The Brazilian clamped his hands behind Franklin's neck in a deadly Muay Thai clinch and hammered him with punishing knees. Watch the fight carefully and you can see Franklin's nose spread diagonally across his face after one clinch, with the dazed champion dabbing at it with a hand wondering where it had gone.

Franklin, who required surgery to repair the broken beak after the fight, crumpled soon after. The former Cincinnati teacher is due to return to the ring March 3 against Jason (The Athlete) MacDonald of Red Deer, Alta., in Columbus, Ohio, at UFC 68: The Uprising.

Silva, who prior to cracking heads was an office clerk and McDonald's employee, is a legitimate hard man in the world of MMA. He is renowned for his footwork, technique and the accuracy of his strikes.

"Anderson Silva's a tough guy," Lutter said. "A very dangerous opponent."

They say styles make fights and Silva-Lutter may prove the point. Lutter has a black belt in Brazilian jiu-jitsu, with seven of his nine wins coming by submission. Silva likes to strike, with 11 of his 17 wins KOs or TKOs.

"It's going to be a war of attrition," Lutter suggested. "Whoever can implement their game plan the best is going to win this fight."

While the 31-year-old Silva is known for his striking, Lutter says he has other skills. UFC fans just haven't seen them yet.

"He's good on the ground. But he's not me," Lutter said.

"He's going to have a hard time dealing with me on the ground."

Notes: Canadian Carlos (Ronin) Newton meets Matt Lindland in a "superfight" on Friday's IFL card in Houston. The rest of the card pits the Los Angeles-based Anacondas against the Silverbacks of Quad Cities, Ill., while the Tokyo-based Sabres meet the Scorpions of Tucson. Lightweight Chris Horodecki of London, Ont., will be competing for the Anacondas. Newton, a former UFC welterweight champion, is coach of the Toronto Dragons. The Houston event is the second stop of the IFL's season. ... MFC 11: Gridiron goes Saturday in Edmonton with Edmonton Eskimos Mike Maurer and Adam Braidwood in action in separate bouts. ... Spike TV says its Ultimate Fight Night card last Thursday drew 2.3 million viewers in the U.S., second only to the Tito Ortiz-Ken Shamrock card for UFC fights on the network. That's more than three times the NHL all-star game audience of some 671,000 in the U.S. on Versus.

Photo of Lutter also at link.

1/30/2007 12:21am,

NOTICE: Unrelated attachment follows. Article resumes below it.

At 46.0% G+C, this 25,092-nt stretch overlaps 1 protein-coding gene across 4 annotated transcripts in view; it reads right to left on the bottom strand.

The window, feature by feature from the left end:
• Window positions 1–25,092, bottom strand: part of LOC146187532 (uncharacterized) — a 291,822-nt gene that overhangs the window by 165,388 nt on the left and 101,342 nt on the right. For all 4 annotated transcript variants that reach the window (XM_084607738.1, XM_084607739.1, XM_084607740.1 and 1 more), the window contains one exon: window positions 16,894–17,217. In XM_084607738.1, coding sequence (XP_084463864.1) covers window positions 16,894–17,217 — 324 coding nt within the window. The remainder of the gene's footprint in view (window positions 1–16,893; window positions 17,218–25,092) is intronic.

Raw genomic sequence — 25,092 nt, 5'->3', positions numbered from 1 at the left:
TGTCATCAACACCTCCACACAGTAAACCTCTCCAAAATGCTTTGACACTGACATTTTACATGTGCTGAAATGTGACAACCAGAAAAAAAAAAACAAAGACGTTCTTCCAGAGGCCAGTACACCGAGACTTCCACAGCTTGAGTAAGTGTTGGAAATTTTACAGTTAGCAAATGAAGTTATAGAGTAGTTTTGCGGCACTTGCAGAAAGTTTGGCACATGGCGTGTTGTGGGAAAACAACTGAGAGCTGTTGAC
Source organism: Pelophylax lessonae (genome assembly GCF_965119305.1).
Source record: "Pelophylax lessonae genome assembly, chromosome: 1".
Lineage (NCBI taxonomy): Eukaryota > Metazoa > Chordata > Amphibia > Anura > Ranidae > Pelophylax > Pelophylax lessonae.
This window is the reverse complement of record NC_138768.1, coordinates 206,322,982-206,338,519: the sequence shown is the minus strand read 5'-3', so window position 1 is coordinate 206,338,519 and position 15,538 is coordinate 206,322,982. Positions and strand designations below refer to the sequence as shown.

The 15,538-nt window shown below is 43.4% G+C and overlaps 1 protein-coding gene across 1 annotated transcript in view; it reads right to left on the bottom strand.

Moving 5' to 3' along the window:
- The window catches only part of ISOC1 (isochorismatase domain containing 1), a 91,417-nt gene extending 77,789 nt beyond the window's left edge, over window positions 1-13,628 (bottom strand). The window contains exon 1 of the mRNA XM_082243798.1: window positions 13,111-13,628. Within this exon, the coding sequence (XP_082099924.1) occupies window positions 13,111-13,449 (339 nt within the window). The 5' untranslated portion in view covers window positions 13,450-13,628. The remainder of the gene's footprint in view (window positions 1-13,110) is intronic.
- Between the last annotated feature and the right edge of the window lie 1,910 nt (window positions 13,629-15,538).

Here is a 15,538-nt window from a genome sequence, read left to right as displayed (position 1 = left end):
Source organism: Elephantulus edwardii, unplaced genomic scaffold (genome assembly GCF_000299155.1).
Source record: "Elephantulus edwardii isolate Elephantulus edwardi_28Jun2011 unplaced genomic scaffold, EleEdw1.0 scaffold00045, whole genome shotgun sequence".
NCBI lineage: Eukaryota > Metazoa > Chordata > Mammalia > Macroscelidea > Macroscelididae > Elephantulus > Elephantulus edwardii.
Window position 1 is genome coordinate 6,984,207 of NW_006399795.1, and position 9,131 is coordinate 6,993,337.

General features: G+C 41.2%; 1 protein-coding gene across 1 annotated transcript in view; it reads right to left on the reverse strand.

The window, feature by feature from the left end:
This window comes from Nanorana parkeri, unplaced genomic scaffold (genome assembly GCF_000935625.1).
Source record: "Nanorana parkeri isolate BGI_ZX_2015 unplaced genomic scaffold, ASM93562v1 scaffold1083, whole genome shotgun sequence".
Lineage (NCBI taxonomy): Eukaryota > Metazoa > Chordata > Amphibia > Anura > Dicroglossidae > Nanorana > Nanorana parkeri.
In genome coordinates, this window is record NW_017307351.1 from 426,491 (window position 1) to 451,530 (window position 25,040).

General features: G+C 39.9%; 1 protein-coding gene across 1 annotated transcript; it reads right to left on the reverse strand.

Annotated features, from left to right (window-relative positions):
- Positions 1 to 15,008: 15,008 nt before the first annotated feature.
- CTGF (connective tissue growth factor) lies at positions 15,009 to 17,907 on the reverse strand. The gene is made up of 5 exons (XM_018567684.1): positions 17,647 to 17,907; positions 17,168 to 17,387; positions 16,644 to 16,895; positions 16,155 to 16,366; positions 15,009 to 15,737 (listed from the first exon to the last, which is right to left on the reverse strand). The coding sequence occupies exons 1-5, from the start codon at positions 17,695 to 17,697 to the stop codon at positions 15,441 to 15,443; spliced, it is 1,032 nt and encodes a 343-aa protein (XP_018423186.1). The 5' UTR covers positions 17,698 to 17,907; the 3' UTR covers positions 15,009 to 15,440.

Silva has a BB in BJJ too, correct?

I'm sick of GSP injuring himself before fights.

1/30/2007 12:24am,
Yup he is.

1/30/2007 12:50am,
It probably won't do him much good against Lutter though, if they go down. From what I've seen Silva doesn't have much in the way of a sprawl, or am I wrong about that?

1/30/2007 1:43am,
Silvas ground game and takedown defense have never impressed me. His guard it built mainly around defense and he rarely attacks with any serious submissions. I dont think hes going to be able to trade technique with Lutter in a ground fight, just the same as you wouldnt expect Lutter to trade punches with him off the feet.

1/30/2007 2:32am,
If Lutter wins, heads will be exploding across the nation....of course he won't win though. But still :)

1/30/2007 3:05am,
Here is what Lutter has to look forward to.


1/30/2007 3:19am,
Travis Lutter.

1/30/2007 1:57pm,
I am looking for Lutter to win this one as well.

1/30/2007 5:32pm,
KO 1st round Silva - knee to the head

1/30/2007 7:04pm,
The Noguiera's promoted Anderson to black belt in BJJ, which is quite the credible source =)

1/30/2007 7:11pm,
I'm still picking Lutter. He fights ugly but he's effective at what he does.

1/30/2007 7:21pm,
wager sent your way phorsty. =)

1/30/2007 7:32pm,
Lutter's advantage is going to be in takedowns versus Silva's in striking. I don't see Lutter being able to finish on the ground and I think he'll take to much damage toget a deciscion off of takedowns.

1/30/2007 11:33pm,
The Noguiera's promoted Anderson to black belt in BJJ, which is quite the credible source =)

Its not to say that Anderson isnt a skilled groundfighter or that he isnt a legit black belt- its a simple question of the type of game he plays.

Throughout different peoples careers in BJJ, they're natrually going to find a particular game that works for them. Some people are good with positions, some are good with passing the guard, others are good with sweeping. A select few are able to do it all. I know of a brown belt that when he fights (gi) he has absolutely no submissions from the bottom at all, and hes about 145lb (kinda rare to see that in the smaller fighters). The same may have happened with Silva- perhaps hes not a big submission guy, but thats the kind of game that makes or breaks you in MMA.

1/31/2007 4:01am,
You can't say that a fighter needs to use submissions to be a skilled MMA fighter. He needs to be versed in them, he needs to practice them, and he needs to practice counters to them. But if you are effective with simply beating the crap out of your opponent then why not? He perfers Muay Thai. His background is Muay Thai + BJJ. The same combination that practically everyone in the sport preaches today. As I said in another thread, would you bet against Liddell just because he perfers to strike? I doubt Lutter will even get him to the ground for more than a few seconds.

I'm gonna call it right here.

Silva, round 1, Strikes.